Having played a few games of Dave Brown’s Pickett’s Charge at the club I decided to give the rules another run out with a few new players.
The Union army consisted of 4 brigades. 1st, 2nd & 3rd brigades – each of 4 infantry regiments plus 1 artillery battery. 4th brigade– 3 infantry regiments plus 1 cavalry. Five of the regiments were large and most of those were rated as Green. On dicing for the quality of Brigade Generals we discovered that the commander of the 2nd brigade was Poor.
The Confederates also had 4 brigades of similar make up but each of which had at least 1 small regiment. This was compensated for by raising the quality of the units with a good portion of Veteran overall and some Elite in the 1st brigade who also had an Excellent Brigade General. They received a permanent extra Staff Officer from having an Auspicious Divisional Commander.
So, the Union had the advantage in quantity; the Confederacy in quality. The objective for both sides was the same; take the farm and try to clear the enemy from the field.
Pickett’s Charge insists that you deploy your division in line of battle with the brigades, both on-table and reserve, allocated their own deployment area. Brigades can be redeployed during the game but it can be a slow and expensive business. The commanders drew their maps and considered their options.
The Union (Richard, Mike & Alex) deployed as follows with the 1st brigade on the right, the 2nd brigade on the left, the 3rd in the centre and the 4th brigade as in reserve but deployed on-table.
The river was shallow and rated as an obstacle, the woods were light woods. The main farm buildings area had a low stone wall around 3 sides.
The Confederates (Shaun & Dave) deployed with their 1st brigade on the left, 2nd in the centre and 3rd next across. The 4th brigade was deployed at the rear behind the 1st. It soon became apparent to the Rebel commanders that the cursed Northerners had outfoxed them and that they would need to use Redeploy and Double Quick taskings to shift it across the field to counter what looked like a strong Union left hook. The availability of an extra Staff Officer from their Auspicious C-in-C would prove a godsend in this regard as their dice rolling for Staff Officer availability would prove mediocre at best.
It was a chilly evening at DWG and Dave has wisely decided to keep his hat on for a while.
Early on and for reasons best known to the Union command themselves, their 4th brigade was Double Quick marched to their right to pass behind the 2nd brigade who were reluctant to move from their hill.
In front of them the cream of the Confederacy, Shaun’s 1st brigade, was advancing towards them with menace.
Dave was pushing forward with the Rebel 2nd & 3rd brigades in the centre and despite losing a regiment almost immediately to a devastating Union cannonade and a subsequent Hesitant roll he was beginning to make progress.
On the Union left flank Alex had marched his mostly Green 1st brigade through the woods and across the river. Dave was compelled to withhold his 2nd brigade from the general assault to try and counter this move. Would the Rebel 4th brigade arrive in time to help?
At last, the 4th brigade completed their redeployment and arrived in columns with some dismounted cavalry deployed in skirmish line.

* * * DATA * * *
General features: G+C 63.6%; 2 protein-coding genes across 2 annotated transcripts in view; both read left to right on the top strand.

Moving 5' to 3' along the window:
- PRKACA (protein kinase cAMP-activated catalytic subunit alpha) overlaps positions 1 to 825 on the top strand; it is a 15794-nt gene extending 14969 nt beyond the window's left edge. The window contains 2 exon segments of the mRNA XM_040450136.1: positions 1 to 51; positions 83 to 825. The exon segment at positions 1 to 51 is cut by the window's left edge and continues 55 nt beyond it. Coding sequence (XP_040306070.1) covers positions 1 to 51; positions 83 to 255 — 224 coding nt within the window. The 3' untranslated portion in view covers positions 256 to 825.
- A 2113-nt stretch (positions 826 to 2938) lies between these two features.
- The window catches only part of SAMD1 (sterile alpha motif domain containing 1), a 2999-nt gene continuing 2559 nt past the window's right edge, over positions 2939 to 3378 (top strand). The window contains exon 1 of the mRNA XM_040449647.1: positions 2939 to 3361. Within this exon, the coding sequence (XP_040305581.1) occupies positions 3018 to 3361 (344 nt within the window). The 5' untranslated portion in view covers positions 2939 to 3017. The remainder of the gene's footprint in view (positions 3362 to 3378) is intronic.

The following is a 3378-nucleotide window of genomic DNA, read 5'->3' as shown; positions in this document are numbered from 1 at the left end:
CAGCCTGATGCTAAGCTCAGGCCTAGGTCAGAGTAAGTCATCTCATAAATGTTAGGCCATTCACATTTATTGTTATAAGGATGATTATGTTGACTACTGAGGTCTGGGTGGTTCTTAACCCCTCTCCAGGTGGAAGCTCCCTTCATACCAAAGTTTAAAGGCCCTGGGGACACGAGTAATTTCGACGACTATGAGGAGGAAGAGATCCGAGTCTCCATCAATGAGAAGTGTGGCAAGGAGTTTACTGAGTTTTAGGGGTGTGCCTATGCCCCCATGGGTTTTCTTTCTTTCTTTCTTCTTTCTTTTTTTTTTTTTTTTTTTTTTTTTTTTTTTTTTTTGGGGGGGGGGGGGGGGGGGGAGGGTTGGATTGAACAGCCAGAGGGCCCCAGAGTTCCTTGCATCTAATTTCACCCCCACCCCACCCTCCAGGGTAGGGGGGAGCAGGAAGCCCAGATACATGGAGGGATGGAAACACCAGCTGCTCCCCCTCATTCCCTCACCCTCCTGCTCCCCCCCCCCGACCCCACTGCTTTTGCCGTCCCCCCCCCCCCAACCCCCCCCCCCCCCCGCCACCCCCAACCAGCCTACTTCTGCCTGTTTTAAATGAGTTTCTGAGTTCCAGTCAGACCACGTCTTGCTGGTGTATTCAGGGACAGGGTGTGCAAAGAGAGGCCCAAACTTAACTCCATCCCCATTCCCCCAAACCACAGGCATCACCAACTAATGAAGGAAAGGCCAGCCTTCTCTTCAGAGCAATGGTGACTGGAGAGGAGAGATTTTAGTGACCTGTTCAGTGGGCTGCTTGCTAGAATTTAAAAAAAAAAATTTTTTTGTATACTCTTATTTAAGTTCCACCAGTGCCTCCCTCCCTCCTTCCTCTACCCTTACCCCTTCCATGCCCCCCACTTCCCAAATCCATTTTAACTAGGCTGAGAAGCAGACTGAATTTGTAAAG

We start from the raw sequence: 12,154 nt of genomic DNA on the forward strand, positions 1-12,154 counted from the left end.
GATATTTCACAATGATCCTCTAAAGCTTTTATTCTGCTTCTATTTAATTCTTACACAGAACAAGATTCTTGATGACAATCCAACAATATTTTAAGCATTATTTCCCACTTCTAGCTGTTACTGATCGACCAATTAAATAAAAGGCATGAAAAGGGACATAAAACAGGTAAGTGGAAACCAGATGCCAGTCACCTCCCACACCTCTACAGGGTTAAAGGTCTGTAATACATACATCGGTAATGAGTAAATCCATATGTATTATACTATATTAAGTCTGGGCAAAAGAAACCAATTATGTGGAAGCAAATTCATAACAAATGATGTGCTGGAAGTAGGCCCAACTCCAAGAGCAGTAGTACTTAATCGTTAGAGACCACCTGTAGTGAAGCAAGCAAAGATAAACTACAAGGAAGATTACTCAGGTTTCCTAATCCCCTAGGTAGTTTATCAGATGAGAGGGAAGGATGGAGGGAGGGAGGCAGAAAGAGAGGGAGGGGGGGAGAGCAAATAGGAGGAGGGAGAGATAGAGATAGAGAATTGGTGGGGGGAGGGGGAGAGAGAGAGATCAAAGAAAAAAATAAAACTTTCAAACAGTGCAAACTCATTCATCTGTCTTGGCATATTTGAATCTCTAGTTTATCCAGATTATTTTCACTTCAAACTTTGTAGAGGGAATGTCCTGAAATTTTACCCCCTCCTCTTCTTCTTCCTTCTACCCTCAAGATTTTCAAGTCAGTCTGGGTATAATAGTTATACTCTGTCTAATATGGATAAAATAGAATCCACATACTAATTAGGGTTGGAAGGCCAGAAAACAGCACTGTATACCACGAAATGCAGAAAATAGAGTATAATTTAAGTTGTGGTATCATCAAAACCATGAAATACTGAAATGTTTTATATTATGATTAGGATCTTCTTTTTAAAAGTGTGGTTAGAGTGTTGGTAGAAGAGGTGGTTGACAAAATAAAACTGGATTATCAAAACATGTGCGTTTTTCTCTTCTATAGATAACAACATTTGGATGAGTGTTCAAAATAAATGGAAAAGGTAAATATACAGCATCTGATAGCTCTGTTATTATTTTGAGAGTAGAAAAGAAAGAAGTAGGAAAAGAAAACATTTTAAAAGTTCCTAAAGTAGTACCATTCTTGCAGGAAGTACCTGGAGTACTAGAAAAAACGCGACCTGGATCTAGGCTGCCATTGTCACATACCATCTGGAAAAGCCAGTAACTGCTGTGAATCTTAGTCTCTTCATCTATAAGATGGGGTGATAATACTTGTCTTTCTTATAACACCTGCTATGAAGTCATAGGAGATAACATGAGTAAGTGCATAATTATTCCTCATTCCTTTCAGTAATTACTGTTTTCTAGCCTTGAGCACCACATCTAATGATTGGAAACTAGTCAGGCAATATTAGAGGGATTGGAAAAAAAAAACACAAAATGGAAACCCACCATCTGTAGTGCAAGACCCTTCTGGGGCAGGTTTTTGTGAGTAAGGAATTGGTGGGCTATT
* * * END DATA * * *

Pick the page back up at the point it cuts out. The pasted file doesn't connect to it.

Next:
So ended the first evenings play with things still very much in the balance. Had the Confederate 4th brigade arrived in time to relieve pressure on the right of their centre or could the Union press on quickly? Would the massively reinforced Union right bring its numbers to bear and assault the isolated Rebel 1st brigade?
The next evening saw a change of personnel. Family commitments and the bad weather meant none of the Union generals were present. Luckily there were willing volunteers in Martin, Bob and Phil, all experienced General d’Armée players. Surely the strains of The Battle Hymn of the Republic would be echoing from the walls of our now much warmer room (we’d remembered to switch the heating on this time!)
Alas, things went wrong for the Union from the start. Assailed by bullet and shot the 1st brigade faltered and a perfectly disastrous roll for Staff Officers saw them Chewed Up and forced back nearly off the table.
In the centre the Confederate 3rd brigade was slowly pushing back the Union troops to their front.
On the Union right Phil, hampered by a Poor Brigade General, simply could not get the dice he needed to clear the log jam of bluebellies and this was to prove disastrous when Shaun eventually assailed him with his veteran 1st brigade.
Shaun’s dice rolling for the entire game is probably best described as idiosyncratic. Swaying wildly from the ridiculous
to the sublime.
But at the right time he pulled himself together and managed to deliver a few well aimed punches.
So the evening drew to a close and the South was given the nod for a job well done.
The choice of the Union commander to send the reserve brigade to their right was to prove costly. Stuck behind the 2nd brigade that either wouldn’t or couldn’t advance they found it almost impossible to make their numbers tell. In hindsight (always a wonderful thing) they would have fared much better in the centre where they could have gotten a clear run at the enemy. C’est la guerre.
A good game played in a good spirit with plenty to take away and talk about. I look forward to playing more Pickett’s Charge.
p.s. I almost forgot to include Shaun’s finest moment. The one and only time he decided to deploy his sniper(!)